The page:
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Uganda to drop death penalty from bill criminalizing homosexuality

Ugandan MP David Bahati announced on Friday that clauses mandating the death penalty for "aggravated homosexuality" would be dropped from the controversial bill that would criminalize homosexuality. The bill was reintroduced [JURIST report] to the Parliament of Uganda [official website] on Tuesday in its original form, but Bahati stated that there were plans to remove certain provisions. Bahati said in 2010 that the purpose of the bill was to prevent foreigners from corrupting Ugandan children [YouTube video] by giving them money and convincing them to become homosexuals. Bahati stated that provisions imposing jail time for individuals married to someone of the same sex would also be removed form the bill [AFP report]. The original bill imposed the death penalty on homosexual "repeat offenders" and gay sex where one of the offenders is a minor or has HIV.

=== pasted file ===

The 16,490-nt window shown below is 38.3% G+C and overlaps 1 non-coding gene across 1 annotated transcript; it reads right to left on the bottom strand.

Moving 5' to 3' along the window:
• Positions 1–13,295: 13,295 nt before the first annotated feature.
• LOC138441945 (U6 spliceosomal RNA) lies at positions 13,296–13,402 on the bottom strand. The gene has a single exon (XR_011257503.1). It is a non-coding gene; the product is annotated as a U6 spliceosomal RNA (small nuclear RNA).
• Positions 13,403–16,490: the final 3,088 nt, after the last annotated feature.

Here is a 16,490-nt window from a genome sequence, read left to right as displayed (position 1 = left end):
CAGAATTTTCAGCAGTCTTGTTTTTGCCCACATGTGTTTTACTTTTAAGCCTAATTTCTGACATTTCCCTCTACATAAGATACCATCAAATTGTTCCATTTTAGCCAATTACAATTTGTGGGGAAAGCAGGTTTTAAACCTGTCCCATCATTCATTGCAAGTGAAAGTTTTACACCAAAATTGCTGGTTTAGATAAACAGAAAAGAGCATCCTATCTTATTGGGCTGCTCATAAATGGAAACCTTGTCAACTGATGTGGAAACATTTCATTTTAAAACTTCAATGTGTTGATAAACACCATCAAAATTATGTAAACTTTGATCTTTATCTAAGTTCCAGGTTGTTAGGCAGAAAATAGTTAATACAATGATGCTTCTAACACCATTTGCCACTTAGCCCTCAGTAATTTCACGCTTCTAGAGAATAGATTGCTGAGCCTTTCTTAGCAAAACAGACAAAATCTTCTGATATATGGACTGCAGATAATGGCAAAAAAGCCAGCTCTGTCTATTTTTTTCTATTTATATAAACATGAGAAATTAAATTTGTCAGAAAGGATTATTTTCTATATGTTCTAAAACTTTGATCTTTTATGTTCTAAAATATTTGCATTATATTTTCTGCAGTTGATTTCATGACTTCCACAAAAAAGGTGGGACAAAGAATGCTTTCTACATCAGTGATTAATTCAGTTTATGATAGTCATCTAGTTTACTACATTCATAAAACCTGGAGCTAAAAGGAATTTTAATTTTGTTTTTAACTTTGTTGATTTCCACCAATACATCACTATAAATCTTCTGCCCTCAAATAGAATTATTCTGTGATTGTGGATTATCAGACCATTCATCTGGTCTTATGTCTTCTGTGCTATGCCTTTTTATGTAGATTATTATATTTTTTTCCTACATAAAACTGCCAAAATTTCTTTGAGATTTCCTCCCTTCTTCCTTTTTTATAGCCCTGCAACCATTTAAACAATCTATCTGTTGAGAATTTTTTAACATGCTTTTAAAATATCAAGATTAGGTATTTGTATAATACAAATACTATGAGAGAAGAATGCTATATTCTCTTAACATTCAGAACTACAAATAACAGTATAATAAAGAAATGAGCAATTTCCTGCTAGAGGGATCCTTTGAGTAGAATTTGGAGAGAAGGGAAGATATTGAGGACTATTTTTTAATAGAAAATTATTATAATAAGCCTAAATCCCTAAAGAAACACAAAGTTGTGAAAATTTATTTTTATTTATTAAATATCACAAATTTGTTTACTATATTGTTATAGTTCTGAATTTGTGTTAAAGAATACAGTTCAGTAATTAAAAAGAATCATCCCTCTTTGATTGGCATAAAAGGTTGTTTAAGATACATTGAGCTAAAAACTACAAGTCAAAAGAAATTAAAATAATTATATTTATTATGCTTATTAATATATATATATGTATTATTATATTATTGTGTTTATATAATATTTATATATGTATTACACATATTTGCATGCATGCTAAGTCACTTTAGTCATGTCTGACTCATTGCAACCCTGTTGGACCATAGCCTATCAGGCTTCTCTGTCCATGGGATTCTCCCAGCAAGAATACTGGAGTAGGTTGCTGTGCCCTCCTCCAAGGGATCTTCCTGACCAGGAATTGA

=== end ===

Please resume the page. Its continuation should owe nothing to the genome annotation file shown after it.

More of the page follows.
Uganda faces an ongoing struggle with anti-gay sentiment in the country. In November the Ugandan High Court [official website] sentenced a man to 30 years in prison [JURIST report] for beating to death prominent gay rights activist David Kato. In January 2011 the Ugandan High Court issued a permanent injunction [JURIST report] and awarded damages to three plaintiffs who were among 100 people alleged to be homosexuals by the Ugandan tabloid newspaper, The Rolling Stone. In January 2010 UN High Commissioner for Human Rights Navi Pillay [official profile] criticized the original anti-gay legislation [JURIST report], saying that it could harm Uganda's reputation internationally. In February 2010, US President Barack Obama and Secretary of State Hillary Clinton [official website] publicly denounced the proposed legislation [JURIST report]. Uganda currently criminalizes homosexual behavior [BBC report] with up to 14 years in prison.

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